Assessment of Bone health in patients with Eosinophilic Esophagitis

Assessment of Bone
Health in patients with
Eosinophilic
Esophagitis
Aamir Hussain MD
Maya D. Srivastava MD
Michael Moore MD
Background
• Eosinophilic esophagitis is defined as “a chronic, immune/antigen
mediated, esophageal disease characterized clinically by symptoms
related to esophageal dysfunction and histologically by eosinophilpredominant inflammation”.
• No formulation of topical glucocorticoids has been approved
specifically for eosinophilic esophagitis. However, both fluticasone
and budesonide have been studied.
• It is a chronic remitting disorder and most patients need long-term
treatment. However, long-term steroid use is associated with side
effects and symptoms often recur when steroid use is discontinued.
• Relapse rate upto ninety one percent has been reported.
Liacouras CA, Furuta GT, Hirano I, et al. Eosinophilic esophagitis: Updated consensus recommendations for children and adults. J Allergy Clin Immunol 2011
Arora AS, Perrault J, Smyrk TC. Topical corticosteroid treatment of dysphagia due to eosinophilic esophagitis in adults. Mayo Clin Proc 2003; 78:830.
Dohil R, Newbury R, Fox L, et al. Oral viscous budesonide is effective in children with eosinophilic esophagitis in a randomized, placebo-controlled trial.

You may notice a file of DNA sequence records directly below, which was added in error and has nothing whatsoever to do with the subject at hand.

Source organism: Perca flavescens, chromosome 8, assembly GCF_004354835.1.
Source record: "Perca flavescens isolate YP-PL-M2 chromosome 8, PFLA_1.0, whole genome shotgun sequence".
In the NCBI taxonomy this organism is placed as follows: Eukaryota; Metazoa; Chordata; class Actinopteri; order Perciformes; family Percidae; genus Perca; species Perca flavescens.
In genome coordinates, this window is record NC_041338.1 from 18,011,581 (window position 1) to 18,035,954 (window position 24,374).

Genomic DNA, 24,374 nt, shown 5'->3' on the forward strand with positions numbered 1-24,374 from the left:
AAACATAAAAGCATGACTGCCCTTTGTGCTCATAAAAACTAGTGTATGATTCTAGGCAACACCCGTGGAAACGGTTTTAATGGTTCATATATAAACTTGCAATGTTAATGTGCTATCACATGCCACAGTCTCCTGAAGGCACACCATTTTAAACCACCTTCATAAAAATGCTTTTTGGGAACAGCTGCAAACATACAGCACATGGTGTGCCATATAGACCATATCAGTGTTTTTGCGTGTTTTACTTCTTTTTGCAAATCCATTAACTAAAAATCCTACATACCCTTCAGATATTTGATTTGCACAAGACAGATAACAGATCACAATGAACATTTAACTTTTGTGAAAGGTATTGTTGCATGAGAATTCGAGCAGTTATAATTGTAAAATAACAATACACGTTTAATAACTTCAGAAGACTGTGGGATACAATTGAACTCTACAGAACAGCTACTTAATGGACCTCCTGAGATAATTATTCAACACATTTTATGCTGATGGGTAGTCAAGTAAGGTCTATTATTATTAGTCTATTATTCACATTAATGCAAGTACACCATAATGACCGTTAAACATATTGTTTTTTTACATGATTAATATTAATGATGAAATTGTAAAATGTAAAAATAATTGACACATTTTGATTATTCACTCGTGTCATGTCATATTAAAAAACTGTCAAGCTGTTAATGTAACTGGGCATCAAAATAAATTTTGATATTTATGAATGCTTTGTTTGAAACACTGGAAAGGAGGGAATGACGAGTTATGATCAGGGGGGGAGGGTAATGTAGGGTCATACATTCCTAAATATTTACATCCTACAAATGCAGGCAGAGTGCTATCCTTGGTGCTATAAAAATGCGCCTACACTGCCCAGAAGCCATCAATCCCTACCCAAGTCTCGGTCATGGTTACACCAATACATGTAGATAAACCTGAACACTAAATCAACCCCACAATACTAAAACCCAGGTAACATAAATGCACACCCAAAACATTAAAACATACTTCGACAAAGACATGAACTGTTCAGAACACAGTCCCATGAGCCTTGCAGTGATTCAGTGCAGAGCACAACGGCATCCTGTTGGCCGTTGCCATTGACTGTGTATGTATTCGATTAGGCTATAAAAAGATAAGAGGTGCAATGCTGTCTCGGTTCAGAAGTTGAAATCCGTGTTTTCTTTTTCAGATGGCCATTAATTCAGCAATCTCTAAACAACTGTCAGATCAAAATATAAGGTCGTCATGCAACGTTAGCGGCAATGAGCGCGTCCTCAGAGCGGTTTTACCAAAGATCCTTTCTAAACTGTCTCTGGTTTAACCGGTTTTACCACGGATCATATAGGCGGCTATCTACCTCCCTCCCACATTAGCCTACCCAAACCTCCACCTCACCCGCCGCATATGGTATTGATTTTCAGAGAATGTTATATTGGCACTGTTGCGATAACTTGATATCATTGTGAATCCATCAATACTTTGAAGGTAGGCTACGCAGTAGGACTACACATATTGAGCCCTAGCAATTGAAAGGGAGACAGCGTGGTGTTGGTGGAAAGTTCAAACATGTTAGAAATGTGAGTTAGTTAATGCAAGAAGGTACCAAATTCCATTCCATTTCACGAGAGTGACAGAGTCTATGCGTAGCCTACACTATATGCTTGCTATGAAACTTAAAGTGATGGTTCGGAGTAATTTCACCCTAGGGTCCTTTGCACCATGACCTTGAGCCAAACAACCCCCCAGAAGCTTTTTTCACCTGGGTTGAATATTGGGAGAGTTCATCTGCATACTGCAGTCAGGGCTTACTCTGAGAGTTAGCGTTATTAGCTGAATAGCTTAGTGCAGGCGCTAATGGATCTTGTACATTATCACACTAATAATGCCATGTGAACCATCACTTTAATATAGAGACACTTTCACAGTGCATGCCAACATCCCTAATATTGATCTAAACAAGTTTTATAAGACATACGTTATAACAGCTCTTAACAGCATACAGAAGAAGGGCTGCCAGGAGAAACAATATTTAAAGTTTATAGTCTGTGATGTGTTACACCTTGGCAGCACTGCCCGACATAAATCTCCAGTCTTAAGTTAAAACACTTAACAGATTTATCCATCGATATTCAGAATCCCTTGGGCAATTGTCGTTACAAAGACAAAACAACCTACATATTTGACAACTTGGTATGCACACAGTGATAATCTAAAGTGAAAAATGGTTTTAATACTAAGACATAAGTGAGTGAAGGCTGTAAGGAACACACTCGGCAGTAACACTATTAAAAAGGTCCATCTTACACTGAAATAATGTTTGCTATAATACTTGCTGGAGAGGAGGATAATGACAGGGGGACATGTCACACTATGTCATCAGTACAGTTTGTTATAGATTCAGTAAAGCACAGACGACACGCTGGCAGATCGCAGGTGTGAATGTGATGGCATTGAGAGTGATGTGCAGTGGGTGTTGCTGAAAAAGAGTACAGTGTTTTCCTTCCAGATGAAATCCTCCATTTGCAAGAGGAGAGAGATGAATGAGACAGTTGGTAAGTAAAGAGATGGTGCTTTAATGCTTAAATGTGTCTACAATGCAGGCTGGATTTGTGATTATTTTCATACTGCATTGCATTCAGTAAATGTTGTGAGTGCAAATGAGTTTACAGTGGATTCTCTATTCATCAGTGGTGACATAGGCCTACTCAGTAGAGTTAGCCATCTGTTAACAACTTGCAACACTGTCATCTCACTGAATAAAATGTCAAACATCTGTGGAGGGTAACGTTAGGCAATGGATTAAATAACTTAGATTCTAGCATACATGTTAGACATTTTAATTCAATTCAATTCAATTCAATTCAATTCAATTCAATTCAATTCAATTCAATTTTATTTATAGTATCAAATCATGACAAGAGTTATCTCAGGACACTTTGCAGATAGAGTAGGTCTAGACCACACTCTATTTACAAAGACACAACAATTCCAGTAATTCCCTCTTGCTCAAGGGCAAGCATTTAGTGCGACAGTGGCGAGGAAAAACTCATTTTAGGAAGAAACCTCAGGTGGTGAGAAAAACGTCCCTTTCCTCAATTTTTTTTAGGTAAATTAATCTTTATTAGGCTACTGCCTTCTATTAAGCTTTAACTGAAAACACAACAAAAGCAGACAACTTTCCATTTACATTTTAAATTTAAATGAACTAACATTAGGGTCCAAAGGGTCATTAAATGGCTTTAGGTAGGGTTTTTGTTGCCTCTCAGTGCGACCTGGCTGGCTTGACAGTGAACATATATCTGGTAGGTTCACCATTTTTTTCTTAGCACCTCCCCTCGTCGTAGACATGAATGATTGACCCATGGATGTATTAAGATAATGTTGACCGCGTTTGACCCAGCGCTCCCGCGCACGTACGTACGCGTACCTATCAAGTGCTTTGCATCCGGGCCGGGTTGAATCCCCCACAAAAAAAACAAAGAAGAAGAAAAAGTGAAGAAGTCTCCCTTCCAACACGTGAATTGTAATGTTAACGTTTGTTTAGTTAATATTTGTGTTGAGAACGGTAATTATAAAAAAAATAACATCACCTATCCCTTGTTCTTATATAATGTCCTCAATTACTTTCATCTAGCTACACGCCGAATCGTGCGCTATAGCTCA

Gastroenterology 2010; 139:418.
Helou EF, Simonson J, Arora AS. 3-yr-follow-up of topical corticosteroid treatment for eosinophilic esophagitis in adults. Am J Gastroenterol 2008; 103:2194
Background
• Common side effects reported with the use of fluticasone include
candidal esophagitis and rarely herpetic esophagitis.
• Fluticasone dose more than 440mcg/day, when used for other
diseases has been associated with systemic side effects including
cataract, impaired growth in children and adrenal suppression.
• Inhaled corticosteroids in doses above 1.5 mg/d (0.75 mg/d for
fluticasone propionate) may be associated with a significant reduction
in bone density.
Schaefer ET, Fitzgerald JF, Molleston JP, et al. Comparison of oral prednisone and topical fluticasone in the treatment of eosinophilic esophagitis: a randomized
trial in children. Clin Gastroenterol Hepatol 2008; 6:165
Lindberg GM, Van Eldik R, Saboorian MH. A case of herpes esophagitis after fluticasone propionate for eosinophilic esophagitis. Nat Clin Pract Gastroenterol
Hepatol 2008; 5:527
Cumming RG, Mitchell P, Leeder SR. Use of inhaled corticosteroids and the risk of cataracts. N Engl J Med 1997; 337:8
Wagener JS, Wojtczak HA. Inhaled steroids in children: risks versus rewards. J Pediatr 1998; 132:381.
Systemic adverse effects of inhaled corticosteroid therapy: A systematic review and meta-analysis. Lipworth BJ. Arch Intern Med. 1999 May 10; 159(9):941-55
Purpose of the Study
• There is not enough literature about effect of topical
(swallowed) steroids on bone health and especially in patients
with eosinophilic esophagitis.
• Question raised: “Are these steroids safe to be used for longterm in this relapsing disorder?”
• In this study, We assessed the bone health by DEXA scan, in